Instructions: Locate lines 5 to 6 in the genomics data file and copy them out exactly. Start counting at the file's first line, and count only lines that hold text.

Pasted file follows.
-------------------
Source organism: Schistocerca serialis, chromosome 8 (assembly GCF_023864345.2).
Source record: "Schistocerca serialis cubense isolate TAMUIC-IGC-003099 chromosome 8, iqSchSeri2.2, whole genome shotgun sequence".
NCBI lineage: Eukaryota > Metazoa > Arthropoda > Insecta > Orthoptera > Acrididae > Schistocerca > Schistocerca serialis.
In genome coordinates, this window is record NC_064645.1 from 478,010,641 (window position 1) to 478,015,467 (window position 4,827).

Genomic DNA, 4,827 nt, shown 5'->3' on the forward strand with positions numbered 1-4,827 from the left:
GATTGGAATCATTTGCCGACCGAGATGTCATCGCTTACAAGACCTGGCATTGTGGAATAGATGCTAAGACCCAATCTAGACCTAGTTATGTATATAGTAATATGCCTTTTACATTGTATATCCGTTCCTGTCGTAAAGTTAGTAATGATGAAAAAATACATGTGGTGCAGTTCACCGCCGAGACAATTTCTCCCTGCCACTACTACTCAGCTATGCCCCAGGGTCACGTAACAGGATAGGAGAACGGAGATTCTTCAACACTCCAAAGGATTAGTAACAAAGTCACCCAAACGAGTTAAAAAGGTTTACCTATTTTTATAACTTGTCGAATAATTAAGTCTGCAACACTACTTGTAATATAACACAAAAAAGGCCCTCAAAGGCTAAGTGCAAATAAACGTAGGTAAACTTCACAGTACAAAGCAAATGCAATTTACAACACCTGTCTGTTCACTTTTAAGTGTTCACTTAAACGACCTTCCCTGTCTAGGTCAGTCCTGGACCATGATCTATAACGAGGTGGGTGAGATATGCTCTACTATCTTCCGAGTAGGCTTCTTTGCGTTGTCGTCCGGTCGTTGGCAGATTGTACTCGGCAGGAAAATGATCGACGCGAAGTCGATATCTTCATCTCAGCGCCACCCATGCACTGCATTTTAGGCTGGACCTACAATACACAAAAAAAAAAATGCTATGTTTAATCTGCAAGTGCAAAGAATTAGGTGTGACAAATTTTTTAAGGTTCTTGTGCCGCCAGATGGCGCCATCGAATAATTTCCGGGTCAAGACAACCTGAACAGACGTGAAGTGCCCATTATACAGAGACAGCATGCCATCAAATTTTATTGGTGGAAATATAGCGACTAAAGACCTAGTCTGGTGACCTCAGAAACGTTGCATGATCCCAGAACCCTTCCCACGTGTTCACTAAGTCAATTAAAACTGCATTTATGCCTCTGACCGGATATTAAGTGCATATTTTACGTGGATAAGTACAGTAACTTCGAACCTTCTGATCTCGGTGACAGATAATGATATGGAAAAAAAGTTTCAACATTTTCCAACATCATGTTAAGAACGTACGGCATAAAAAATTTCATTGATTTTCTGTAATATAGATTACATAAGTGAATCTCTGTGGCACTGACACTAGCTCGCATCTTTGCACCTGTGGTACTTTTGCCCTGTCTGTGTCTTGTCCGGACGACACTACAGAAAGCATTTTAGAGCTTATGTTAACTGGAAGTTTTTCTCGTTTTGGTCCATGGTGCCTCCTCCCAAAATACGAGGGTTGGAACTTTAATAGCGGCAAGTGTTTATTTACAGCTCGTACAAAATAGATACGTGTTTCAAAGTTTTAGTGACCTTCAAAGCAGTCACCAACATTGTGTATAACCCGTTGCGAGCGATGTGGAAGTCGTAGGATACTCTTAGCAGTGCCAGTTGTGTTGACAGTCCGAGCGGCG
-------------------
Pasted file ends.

Genomic DNA, 4,827 nt, shown 5'->3' on the forward strand with positions numbered 1-4,827 from the left:
GATTGGAATCATTTGCCGACCGAGATGTCATCGCTTACAAGACCTGGCATTGTGGAATAGATGCTAAGACCCAATCTAGACCTAGTTATGTATATAGTAATATGCCTTTTACATTGTATATCCGTTCCTGTCGTAAAGTTAGTAATGATGAAAAAATACATGTGGTGCAGTTCACCGCCGAGACAATTTCTCCCTGCCACTACTACTCAGCTATGCCCCAGGGTCACGTAACAGGATAGGAGAACGGAGATTCTTCAACACTCCAAAGGATTAGTAACAAAGTCACCCAAACGAGTTAAAAAGGTTTACCTATTTTTATAACTTGTCGAATAATTAAGTCTGCAACACTACTTGTAATATAACACAAAAAAGGCCCTCAAAGGCTAAGTGCAAATAAACGTAGGTAAACTTCACAGTACAAAGCAAATGCAATTTACAACACCTGTCTGTTCACTTTTAAGTGTTCACTTAAACGACCTTCCCTGTCTAGGTCAGTCCTGGACCATGATCTATAACGAGGTGGGTGAGATATGCTCTACTATCTTCCGAGTAGGCTTCTTTGCGTTGTCGTCCGGTCGTTGGCAGATTGTACTCGGCAGGAAAATGATCGACGCGAAGTCGATATCTTCATCTCAGCGCCACCCATGCACTGCATTTTAGGCTGGACCTACAATACACAAAAAAAAAAATGCTATGTTTAATCTGCAAGTGCAAAGAATTAGGTGTGACAAATTTTTTAAGGTTCTTGTGCCGCCAGATGGCGCCATCGAATAATTTCCGGGTCAAGACAACCTGAACAGACGTGAAGTGCCCATTATACAGAGACAGCATGCCATCAAATTTTATTGGTGGAAATATAGCGACTAAAGACCTAGTCTGGTGACCTCAGAAACGTTGCATGATCCCAGAACCCTTCCCACGTGTTCACTAAGTCAATTAAAACTGCATTTATGCCTCTGACCGGATATTAAGTGCATATTTTACGTGGATAAGTACAGTAACTTCGAACCTTCTGATCTCGGTGACAGATAATGATATGGAAAAAAAGTTTCAACATTTTCCAACATCATGTTAAGAACGTACGGCATAAAAAATTTCATTGATTTTCTGTAATATAGATTACATAAGTGAATCTCTGTGGCACTGACACTAGCTCGCATCTTTGCACCTGTGGTACTTTTGCCCTGTCTGTGTCTTGTCCGGACGACACTACAGAAAGCATTTTAGAGCTTATGTTAACTGGAAGTTTTTCTCGTTTTGGTCCATGGTGCCTCCTCCCAAAATACGAGGGTTGGAACTTTAATAGCGGCAAGTGTTTATTTACAGCTCGTACAAAATAGATACGTGTTTCAAAGTTTTAGTGACCTTCAAAGCAGTCACCAACATTGTGTATAACCCGTTGCGAGCGATGTGGAAGTCGTAGGATACTCTTAGCAGTGCCAGTTGTGTTGACAGTCCGAGCGGCG